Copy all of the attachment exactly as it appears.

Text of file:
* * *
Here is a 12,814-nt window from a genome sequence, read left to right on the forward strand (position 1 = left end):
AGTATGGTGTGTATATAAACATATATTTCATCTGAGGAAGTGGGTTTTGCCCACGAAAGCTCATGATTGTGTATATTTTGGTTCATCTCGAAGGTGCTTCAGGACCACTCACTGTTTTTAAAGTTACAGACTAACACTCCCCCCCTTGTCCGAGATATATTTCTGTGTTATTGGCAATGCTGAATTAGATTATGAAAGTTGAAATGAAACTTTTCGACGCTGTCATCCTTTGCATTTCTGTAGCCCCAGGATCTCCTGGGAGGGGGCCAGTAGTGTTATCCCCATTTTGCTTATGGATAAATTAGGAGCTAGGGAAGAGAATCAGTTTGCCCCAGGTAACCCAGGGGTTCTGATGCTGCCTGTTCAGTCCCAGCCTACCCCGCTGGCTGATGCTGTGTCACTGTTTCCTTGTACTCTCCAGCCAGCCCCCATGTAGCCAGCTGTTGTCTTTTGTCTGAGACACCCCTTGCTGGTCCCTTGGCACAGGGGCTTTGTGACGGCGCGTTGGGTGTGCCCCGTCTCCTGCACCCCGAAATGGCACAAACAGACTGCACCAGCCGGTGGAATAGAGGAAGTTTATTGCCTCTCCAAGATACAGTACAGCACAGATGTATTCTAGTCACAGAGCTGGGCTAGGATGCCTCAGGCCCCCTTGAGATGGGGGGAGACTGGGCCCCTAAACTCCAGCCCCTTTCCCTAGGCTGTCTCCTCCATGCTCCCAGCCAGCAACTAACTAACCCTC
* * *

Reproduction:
Here is a 12,814-nt window from a genome sequence, read left to right on the forward strand (position 1 = left end):
AGTATGGTGTGTATATAAACATATATTTCATCTGAGGAAGTGGGTTTTGCCCACGAAAGCTCATGATTGTGTATATTTTGGTTCATCTCGAAGGTGCTTCAGGACCACTCACTGTTTTTAAAGTTACAGACTAACACTCCCCCCCTTGTCCGAGATATATTTCTGTGTTATTGGCAATGCTGAATTAGATTATGAAAGTTGAAATGAAACTTTTCGACGCTGTCATCCTTTGCATTTCTGTAGCCCCAGGATCTCCTGGGAGGGGGCCAGTAGTGTTATCCCCATTTTGCTTATGGATAAATTAGGAGCTAGGGAAGAGAATCAGTTTGCCCCAGGTAACCCAGGGGTTCTGATGCTGCCTGTTCAGTCCCAGCCTACCCCGCTGGCTGATGCTGTGTCACTGTTTCCTTGTACTCTCCAGCCAGCCCCCATGTAGCCAGCTGTTGTCTTTTGTCTGAGACACCCCTTGCTGGTCCCTTGGCACAGGGGCTTTGTGACGGCGCGTTGGGTGTGCCCCGTCTCCTGCACCCCGAAATGGCACAAACAGACTGCACCAGCCGGTGGAATAGAGGAAGTTTATTGCCTCTCCAAGATACAGTACAGCACAGATGTATTCTAGTCACAGAGCTGGGCTAGGATGCCTCAGGCCCCCTTGAGATGGGGGGAGACTGGGCCCCTAAACTCCAGCCCCTTTCCCTAGGCTGTCTCCTCCATGCTCCCAGCCAGCAACTAACTAACCCTC